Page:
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European Central Bank President Mario Draghi underscored Europe’s commitment to its union Wednesday in a speech at the John F. Kennedy Jr. Forum at Harvard Kennedy School (HKS).
Draghi, a 2001 IOP Fellow, was appointed to lead the European Central Bank in 2011, as the continent was plunged into a sovereign-debt crisis that some believed threatened the very idea of a single European currency. But Draghi said those critics misunderstood the depth of political commitment to European integration.
“Many commentators on this side of the Atlantic looked at the euro area and were convinced it would fail,” Draghi said. “They mistook the euro for a fixed exchange-rate regime, when in fact it is an irreversible single currency. It is irreversible because it is born out of the commitment of European nations to closer integration.”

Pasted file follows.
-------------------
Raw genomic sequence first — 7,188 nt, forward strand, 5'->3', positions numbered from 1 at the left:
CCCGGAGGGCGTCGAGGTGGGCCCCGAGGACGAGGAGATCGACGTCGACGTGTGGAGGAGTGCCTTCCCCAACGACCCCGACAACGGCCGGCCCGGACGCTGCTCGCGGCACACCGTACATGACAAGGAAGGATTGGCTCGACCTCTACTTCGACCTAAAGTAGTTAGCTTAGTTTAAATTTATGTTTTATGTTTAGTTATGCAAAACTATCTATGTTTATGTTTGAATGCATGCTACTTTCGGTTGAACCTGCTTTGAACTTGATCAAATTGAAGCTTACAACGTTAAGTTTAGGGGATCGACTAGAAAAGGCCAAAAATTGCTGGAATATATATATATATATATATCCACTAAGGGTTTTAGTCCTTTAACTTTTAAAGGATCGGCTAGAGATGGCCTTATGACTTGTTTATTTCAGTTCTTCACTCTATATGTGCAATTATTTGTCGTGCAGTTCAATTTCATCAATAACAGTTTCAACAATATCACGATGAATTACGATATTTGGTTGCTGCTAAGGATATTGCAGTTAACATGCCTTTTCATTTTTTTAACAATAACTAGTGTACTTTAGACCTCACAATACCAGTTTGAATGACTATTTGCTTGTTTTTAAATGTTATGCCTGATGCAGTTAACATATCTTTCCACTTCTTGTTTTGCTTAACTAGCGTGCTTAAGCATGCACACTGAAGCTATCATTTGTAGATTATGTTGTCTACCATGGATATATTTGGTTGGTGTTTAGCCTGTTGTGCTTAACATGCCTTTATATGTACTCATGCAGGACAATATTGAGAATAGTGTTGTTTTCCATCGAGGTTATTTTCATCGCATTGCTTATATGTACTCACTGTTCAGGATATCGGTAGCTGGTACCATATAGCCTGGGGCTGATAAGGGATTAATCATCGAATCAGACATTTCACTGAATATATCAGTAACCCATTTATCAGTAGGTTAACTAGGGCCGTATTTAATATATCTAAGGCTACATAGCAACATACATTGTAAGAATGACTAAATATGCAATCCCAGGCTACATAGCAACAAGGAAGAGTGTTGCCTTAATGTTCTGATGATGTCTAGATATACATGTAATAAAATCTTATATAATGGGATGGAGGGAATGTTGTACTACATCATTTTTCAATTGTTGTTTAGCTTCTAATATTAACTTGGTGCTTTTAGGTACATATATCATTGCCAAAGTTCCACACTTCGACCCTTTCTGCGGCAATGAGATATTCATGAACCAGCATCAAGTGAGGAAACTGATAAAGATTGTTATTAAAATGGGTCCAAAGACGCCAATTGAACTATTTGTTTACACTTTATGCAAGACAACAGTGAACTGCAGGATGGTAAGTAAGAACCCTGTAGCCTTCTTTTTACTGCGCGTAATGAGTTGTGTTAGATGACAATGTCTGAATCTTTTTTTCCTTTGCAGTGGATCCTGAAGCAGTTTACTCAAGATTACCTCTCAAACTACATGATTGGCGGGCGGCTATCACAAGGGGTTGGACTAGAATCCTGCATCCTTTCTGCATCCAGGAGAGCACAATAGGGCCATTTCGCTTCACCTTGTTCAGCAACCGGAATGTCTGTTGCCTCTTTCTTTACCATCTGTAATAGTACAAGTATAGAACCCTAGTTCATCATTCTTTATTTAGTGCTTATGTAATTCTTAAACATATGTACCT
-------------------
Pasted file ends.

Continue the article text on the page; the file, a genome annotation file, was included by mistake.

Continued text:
Draghi’s pledge at the height of the crisis, in the summer of 2012, to do “whatever it takes” to save the euro was seen by many as a turning point.
"The agenda facing Europe is not adequately captured by the phrase 'ever closer union,’” Draghi said. “It is better encapsulated by wording borrowed from the U.S. Constitution: the establishment of a ‘more perfect union’. By this, I mean that we are perfecting something that has already begun."
That union will also include closer integration of the euro zone’s banking system. Draghi said a mechanism to deal with failing lenders should come into force in 2015.
Draghi made his remarks as part of the 2013 Malcolm Wiener Lecture in International Economy.
Beside his time spent at the Kennedy School in 2001 as an IOP Fellow, Draghi was a PhD student at MIT in the 1970s. He said he was delighted to return to a place “where I spent probably the happiest time of my life.”